143254.doc - Silvia IRIMIEA PhD Associate Professor...

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Silvia IRIMIEA, PhD Associate Professor BABES-BOLYAI UNIVERSITY OF CLUJ Centre for Tourism Training Romania VOCATIONAL LINGUISTICS - an alternative conceptual framework for Teaching English for Vocational Purposes Paper presented at the European Conference on Educational Research, University College Dublin, 7-10 September 2005 Abstract The paper aims at conceptualising a framework for teaching English for Vocational Purposes(EVP), which is intended to serve as a broader approach to teaching English for Specific Purposes(ESP). The conceptual framework goes out from Spolsky’s educational linguistics and language pedagogy models and grows into a complex interdisciplinary model , which seeks to develop most of the individual human and professional qualities necessary for an effective acquisition of a foreign language. The examples used validate the proposed framework. The present paper has been inspired by the tremendous interest devoted to vocational training Europe-wide, by the endeavours undertaken by the Council of Europe to raise the level of vocational expertise of professionals and by its efforts to standardise vocational training in Europe. The need to improve vocational training policy and practice is demanded throughout the EU by at least four prerequisites: 1. the need to raise the general level of skills and qualifications of the labour force to meet the rapidly changing demands of the labour market, to facilitate the access to the labour market to a larger contingent of workers/employees, to combat unemployment and increase competitiveness; 2. the need to improve the skill levels of young people, who leave the initial education system inadequately qualified or without an adequate initial training, a phenomenon which accounts for long-term unemployment and their further exposure to social or professional exclusion; 1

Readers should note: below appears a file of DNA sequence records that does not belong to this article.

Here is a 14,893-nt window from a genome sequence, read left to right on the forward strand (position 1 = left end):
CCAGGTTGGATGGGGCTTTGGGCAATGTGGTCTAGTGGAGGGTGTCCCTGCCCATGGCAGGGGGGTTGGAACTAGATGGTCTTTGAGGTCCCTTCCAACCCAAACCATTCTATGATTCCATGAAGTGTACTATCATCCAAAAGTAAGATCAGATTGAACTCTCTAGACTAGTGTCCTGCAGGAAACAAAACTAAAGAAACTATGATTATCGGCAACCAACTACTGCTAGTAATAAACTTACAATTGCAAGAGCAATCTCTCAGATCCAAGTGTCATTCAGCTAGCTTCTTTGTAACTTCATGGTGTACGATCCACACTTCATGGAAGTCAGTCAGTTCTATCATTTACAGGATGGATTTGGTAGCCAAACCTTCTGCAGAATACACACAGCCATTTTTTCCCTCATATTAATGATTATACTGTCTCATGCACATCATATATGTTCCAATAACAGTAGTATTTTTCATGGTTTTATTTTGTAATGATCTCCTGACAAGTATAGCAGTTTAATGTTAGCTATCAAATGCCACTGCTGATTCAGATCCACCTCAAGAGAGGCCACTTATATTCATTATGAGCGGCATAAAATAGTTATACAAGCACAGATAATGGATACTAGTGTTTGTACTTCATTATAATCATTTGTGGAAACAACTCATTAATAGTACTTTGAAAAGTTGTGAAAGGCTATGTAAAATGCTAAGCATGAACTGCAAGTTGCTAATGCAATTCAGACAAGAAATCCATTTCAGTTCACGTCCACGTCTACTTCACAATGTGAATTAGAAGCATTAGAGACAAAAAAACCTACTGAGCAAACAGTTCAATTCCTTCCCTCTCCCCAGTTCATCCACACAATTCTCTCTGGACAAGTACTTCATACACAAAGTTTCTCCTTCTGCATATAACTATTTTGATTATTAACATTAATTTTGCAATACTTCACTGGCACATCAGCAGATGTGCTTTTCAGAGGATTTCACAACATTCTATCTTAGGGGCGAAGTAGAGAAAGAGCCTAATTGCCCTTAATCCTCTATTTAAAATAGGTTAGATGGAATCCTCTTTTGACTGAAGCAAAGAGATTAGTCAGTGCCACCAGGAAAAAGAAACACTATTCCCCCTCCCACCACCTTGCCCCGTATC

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3. the need to direct all training efforts towards the unskilled, the women, and the part-timers or temporary workers, who are more vulnerable to labour market phenomena; 4. the growing demand for continuing training as well as for policies that provide a “second chance education”. These are reasonable arguments that call for a reconsideration of the former vocational training policies and that speak up for the development of integrated vocational policies, including those of lifelong learning . The aforementioned reasons further call for the adoption of transparent and comparable skill and/or competence evaluation systems aimed at a wider, European, recognition of qualifications. The development of a challenging single market, the growing integration of the European economy and the range of common problems faced by all EU Member State and non-Member State countries make the European dimension of vocational training policy and practice particularly relevant.
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  • Winter '08
  • Amos,Y
  • Language education, Educational Linguistics

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